Labour strikes and social protests have more than doubled since President Mohamed Morsi’s election and are likely to continue doing so, a study shows.
A report published on Sunday by the Egyptian Centre for Economic and Social Rights (ECESR) about labour movements during 2012 shows that most of the year’s 3,817 labour strikes and economically motivated social protests happened following Morsi’s election.
Between January and June, the period in which the Supreme Council of the Armed Forces ran the country, there was an average of 185 protests or strikes per month, accounting for 29% of the whole year.
In contrast, workers staged an average of 452 monthly protests or strikes between July and December following Morsi’s inauguration, or 71% of such events in 2012. There have been over 2,400 protests or strikes in the first quarter of 2013 alone, specifically between January and March.
“The statistics demonstrate the doubling of protest movements since July following President Morsi’s inauguration which reflects the will of workers to have their voice reach the new president,” the 70-page report noted. “Several sectors of society tried to direct the president’s attention towards their missing rights while others demonstrated their disappointment in the president and his government.”
Most protests came from the governmental sector, which witnessed 1,355 demonstrations and strikes, accounting for 35.5% of 2012’s total. Private sector workers accounted for 10.3% with 393 protests while public sector employees made up 5.8% with 221 protests.
Freelancers and self-employed workers held 182 protests, accounting for 5%. Citizens protesting against rising prices, lack of fuel, electricity problems, and other economic problems held 1,656 protests; the remaining 43.4%.
Strikes and sit-ins were the primary forms of protest used by workers and accounted for 26.8% of protests. Workers staged 519 strikes and either held or threatened to hold sit-ins 504 times.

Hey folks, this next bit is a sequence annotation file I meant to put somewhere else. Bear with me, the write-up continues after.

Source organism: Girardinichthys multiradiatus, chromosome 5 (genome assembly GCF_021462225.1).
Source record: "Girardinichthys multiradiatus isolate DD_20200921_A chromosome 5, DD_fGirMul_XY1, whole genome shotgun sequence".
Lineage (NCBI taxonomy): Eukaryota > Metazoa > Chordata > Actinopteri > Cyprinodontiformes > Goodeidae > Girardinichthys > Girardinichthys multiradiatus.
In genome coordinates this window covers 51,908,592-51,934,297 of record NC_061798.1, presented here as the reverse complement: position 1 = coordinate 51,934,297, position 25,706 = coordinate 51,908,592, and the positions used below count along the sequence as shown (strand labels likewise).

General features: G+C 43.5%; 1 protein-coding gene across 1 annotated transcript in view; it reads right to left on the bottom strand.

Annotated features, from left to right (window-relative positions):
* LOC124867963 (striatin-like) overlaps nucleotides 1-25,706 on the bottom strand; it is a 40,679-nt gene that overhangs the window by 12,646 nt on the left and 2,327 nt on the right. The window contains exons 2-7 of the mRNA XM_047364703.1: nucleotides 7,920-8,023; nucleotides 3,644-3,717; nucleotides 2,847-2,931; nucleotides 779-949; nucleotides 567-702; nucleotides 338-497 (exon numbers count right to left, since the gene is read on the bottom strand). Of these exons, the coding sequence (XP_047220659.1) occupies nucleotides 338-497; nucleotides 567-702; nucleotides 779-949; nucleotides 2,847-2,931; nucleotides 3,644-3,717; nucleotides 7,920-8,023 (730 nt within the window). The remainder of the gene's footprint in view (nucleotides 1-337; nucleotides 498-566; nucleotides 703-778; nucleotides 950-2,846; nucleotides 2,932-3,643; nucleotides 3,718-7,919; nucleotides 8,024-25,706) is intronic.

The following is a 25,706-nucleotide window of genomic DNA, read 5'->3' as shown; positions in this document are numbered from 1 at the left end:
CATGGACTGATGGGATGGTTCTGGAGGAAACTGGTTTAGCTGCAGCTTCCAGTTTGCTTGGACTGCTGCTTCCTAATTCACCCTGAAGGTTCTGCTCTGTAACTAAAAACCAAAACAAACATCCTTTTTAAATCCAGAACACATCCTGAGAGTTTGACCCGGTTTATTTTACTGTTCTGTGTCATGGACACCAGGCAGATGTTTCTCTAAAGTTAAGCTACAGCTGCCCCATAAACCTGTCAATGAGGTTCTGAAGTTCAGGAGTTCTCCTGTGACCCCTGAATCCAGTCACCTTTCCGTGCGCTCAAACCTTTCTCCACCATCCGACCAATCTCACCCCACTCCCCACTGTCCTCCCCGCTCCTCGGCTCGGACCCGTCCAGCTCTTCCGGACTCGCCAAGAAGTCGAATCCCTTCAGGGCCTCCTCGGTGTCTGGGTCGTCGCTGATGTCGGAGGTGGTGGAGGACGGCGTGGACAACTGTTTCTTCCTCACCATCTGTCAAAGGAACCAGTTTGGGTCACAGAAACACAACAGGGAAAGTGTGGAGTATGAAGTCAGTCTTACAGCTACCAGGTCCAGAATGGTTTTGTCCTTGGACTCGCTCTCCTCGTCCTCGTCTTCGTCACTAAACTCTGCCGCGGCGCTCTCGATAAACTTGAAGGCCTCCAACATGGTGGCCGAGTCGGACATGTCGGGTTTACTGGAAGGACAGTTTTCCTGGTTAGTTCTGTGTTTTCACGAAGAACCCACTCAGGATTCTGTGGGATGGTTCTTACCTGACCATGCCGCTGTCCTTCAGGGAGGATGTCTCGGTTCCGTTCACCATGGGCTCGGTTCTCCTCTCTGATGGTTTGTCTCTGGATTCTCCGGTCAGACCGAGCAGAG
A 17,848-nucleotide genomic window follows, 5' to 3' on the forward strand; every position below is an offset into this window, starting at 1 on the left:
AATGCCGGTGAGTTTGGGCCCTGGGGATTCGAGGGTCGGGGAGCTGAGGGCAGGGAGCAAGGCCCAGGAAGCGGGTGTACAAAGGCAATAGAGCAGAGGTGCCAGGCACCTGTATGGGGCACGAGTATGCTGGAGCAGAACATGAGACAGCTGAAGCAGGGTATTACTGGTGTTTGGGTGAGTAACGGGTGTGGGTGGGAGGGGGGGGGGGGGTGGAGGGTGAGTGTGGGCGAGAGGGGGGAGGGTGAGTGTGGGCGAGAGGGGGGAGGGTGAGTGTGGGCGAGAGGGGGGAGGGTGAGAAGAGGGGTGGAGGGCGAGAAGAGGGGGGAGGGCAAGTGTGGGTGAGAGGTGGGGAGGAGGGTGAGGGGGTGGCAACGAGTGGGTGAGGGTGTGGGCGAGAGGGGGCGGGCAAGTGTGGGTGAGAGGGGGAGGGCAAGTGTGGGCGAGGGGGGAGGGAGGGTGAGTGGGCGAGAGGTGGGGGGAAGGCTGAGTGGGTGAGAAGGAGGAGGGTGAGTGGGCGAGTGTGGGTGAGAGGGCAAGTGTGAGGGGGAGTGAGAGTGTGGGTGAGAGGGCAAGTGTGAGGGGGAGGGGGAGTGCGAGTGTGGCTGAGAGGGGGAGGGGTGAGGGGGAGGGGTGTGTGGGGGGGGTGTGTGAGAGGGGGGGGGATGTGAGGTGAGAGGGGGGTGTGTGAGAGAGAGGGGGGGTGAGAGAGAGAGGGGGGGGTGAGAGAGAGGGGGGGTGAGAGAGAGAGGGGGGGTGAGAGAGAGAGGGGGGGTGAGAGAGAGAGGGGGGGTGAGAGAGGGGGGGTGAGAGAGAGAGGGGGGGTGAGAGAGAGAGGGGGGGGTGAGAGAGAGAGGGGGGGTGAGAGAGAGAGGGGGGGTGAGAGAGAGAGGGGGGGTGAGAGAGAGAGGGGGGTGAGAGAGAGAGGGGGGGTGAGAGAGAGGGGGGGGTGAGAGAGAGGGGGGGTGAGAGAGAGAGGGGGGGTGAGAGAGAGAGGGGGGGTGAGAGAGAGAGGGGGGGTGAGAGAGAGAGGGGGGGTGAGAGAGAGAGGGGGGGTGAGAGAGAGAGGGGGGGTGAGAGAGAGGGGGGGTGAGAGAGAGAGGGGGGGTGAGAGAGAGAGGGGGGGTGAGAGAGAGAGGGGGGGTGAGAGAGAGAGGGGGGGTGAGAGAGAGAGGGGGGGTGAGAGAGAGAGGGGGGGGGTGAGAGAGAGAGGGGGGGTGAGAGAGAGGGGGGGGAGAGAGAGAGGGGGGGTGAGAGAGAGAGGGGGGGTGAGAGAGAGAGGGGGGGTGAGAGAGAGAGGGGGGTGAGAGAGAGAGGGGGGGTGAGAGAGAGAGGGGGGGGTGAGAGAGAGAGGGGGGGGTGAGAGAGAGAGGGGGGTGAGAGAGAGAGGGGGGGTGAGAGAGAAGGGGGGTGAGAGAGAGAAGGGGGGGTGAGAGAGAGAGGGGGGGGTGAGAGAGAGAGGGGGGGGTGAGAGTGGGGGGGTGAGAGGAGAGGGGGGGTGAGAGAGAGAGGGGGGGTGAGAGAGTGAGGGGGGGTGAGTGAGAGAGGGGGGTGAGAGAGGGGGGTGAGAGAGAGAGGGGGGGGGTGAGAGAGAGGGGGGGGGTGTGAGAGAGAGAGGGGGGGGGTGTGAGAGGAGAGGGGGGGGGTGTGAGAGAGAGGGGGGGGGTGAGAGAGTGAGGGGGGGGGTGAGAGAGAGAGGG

Vigils, used 851 times, were the second most common form of dissent, making up 22.3% of social protests in 2012. Marches and demonstrations followed with 18.3% while blocking of roads was 14.7%.
Hunger strikes were used 135 times, accounting for 3.5% while mob gatherings accounted for 4.3% and detaining managers 1.3%. Shutting down and blocking public buildings accounted for 0.6% while 13 people, accounting for 0.3%, tried to commit suicide in protest of their living conditions.
Over 36% of labour protests, or 708, were over demands of wage increases. Temporary workers and unemployed citizens demanding employment made up 19.3% with 380 protests.
The rest happened in protest over mismanagement, mistreatment, corruption, or against the closure of factories and businesses.
The report blamed Morsi’s government for not issuing a law for independent unions and syndicates despite their being a draft submitted back in 2011 by former labour minister, Ahmed Al-Borai.
Instead of issuing the law or tasking the Shura Council with doing so, Morsi only amended the old law regarding state-sponsored unions and syndicates so he could replace former regime members with Muslim Brotherhood ones, the ECESR report argued.
Furthermore the government has yet to increase the minimum wage to EGP 1,200 despite a court ordering it to in a 2011 verdict. The government is also raising energy prices, increasing sales tax and devaluing the Egyptian pound in accordance with the International Monetary Fund and World Bank’s demands, the report adds.
“Despite all of this the labour movement continues to defend its rights and works to achieve the goals of the January revolution: bread, freedom, social justice and human dignity,” the ECESR report said.